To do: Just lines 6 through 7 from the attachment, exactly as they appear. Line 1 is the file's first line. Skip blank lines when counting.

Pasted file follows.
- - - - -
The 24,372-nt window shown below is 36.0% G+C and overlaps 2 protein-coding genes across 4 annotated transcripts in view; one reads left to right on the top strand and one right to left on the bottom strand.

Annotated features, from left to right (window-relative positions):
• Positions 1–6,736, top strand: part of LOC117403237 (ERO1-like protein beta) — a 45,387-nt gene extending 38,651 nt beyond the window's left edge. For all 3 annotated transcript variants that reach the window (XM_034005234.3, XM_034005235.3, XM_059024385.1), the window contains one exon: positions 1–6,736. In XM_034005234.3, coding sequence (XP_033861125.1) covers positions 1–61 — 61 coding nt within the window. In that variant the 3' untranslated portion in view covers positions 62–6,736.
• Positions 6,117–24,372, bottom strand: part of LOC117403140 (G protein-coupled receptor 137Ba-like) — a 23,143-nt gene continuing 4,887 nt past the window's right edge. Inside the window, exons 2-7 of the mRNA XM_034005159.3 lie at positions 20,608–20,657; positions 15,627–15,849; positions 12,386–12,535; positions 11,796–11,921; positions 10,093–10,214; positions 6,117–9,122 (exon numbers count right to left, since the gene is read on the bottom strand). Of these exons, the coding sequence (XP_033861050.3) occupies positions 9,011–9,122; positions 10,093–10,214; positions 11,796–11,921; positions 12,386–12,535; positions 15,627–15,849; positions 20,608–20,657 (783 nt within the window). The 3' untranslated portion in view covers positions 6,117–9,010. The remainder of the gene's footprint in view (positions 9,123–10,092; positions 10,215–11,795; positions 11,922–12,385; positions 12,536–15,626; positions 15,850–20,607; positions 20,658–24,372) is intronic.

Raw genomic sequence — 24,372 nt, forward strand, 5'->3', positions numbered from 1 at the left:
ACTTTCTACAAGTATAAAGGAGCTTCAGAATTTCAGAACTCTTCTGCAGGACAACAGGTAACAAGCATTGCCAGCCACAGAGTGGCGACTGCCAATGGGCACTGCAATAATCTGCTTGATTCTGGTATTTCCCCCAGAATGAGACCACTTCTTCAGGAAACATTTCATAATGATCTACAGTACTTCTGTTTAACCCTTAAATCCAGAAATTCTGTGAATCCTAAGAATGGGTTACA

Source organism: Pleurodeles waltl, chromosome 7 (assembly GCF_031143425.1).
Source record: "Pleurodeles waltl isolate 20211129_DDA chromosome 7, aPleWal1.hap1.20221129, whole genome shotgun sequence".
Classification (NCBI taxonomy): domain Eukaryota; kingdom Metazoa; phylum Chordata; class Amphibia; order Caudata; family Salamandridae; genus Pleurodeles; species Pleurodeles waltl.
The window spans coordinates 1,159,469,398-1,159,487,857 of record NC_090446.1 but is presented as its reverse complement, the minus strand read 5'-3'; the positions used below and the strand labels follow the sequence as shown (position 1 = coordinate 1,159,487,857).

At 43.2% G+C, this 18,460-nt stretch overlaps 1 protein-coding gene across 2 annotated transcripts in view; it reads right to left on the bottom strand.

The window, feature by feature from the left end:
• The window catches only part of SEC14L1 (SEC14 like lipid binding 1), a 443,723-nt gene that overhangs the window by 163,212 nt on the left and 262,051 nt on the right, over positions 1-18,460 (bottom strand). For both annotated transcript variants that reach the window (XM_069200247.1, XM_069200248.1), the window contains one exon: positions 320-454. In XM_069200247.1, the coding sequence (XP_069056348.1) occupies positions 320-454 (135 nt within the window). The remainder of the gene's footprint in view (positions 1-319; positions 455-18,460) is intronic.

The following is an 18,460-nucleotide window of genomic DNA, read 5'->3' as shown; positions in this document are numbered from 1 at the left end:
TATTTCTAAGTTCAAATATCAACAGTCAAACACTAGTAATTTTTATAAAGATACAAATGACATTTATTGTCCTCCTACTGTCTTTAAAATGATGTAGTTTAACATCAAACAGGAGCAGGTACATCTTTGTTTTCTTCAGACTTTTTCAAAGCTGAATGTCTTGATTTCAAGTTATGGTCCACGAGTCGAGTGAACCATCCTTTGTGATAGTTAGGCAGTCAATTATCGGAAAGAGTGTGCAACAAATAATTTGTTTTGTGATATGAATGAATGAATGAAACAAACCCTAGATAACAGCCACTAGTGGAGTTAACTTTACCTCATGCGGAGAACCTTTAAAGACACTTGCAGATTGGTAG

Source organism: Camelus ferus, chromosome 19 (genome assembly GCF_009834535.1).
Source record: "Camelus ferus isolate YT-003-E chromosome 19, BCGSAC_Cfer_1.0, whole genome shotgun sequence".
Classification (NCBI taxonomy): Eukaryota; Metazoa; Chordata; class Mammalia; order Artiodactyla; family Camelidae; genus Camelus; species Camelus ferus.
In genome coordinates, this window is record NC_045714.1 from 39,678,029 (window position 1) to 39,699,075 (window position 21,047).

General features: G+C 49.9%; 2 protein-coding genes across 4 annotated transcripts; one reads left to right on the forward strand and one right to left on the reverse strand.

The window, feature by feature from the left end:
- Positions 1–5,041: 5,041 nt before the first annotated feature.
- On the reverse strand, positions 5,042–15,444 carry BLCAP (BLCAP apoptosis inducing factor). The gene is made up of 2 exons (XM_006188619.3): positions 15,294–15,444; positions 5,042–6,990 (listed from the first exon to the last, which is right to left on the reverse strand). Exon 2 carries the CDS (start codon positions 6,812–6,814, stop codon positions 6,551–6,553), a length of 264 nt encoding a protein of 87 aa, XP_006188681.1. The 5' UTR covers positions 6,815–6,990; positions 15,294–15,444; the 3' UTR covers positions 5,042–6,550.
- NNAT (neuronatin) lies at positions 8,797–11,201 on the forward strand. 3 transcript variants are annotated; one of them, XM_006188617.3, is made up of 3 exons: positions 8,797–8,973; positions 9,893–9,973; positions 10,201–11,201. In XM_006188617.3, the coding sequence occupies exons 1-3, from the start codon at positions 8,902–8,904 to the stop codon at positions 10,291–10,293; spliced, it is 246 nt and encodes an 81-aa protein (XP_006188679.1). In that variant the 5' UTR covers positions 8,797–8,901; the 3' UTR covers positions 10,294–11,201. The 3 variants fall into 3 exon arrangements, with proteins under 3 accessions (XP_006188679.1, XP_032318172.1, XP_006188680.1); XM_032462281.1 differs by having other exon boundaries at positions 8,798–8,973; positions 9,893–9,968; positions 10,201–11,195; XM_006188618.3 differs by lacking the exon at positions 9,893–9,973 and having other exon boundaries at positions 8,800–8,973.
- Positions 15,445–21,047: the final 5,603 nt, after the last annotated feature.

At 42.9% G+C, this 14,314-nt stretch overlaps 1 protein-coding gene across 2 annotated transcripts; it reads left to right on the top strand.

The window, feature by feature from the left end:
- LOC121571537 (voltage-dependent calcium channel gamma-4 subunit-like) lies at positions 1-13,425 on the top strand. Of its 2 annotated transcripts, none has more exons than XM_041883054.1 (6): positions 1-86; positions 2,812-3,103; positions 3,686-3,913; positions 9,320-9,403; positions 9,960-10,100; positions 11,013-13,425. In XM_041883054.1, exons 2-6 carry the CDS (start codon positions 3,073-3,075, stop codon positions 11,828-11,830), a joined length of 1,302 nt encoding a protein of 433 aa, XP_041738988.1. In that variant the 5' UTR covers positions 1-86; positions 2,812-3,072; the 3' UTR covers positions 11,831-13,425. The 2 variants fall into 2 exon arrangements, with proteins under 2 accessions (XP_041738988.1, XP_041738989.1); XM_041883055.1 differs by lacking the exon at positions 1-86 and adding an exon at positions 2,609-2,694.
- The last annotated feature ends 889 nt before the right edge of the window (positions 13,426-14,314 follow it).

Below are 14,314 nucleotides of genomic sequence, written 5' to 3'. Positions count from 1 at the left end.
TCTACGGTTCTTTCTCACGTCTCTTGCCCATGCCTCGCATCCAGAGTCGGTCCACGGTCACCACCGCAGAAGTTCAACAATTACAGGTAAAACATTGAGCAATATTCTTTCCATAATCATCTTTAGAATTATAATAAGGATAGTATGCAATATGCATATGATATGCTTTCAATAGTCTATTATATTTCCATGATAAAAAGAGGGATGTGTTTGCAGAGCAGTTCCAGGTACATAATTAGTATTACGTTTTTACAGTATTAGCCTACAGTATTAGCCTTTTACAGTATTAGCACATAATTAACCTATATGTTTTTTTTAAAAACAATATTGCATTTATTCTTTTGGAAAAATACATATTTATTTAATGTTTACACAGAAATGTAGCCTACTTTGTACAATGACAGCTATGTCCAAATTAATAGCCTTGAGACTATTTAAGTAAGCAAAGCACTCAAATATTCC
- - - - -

ACTTTCTACAAGTATAAAGGAGCTTCAGAATTTCAGAACTCTTCTGCAGGACAACAGGTAACAAGCATTGCCAGCCACAGAGTGGCGACTGCCAATGGGCACTGCAATAATCTGCTTGATTCTGGTATTTCCCCCAGAATGAGACCACTTCTTCAGGAAACATTTCATAATGATCTACAGTACTTCTGTTTAACCCTTAAATCCAGAAATTCTGTGAATCCTAAGAATGGGTTACA

Source organism: Pleurodeles waltl, chromosome 7 (assembly GCF_031143425.1).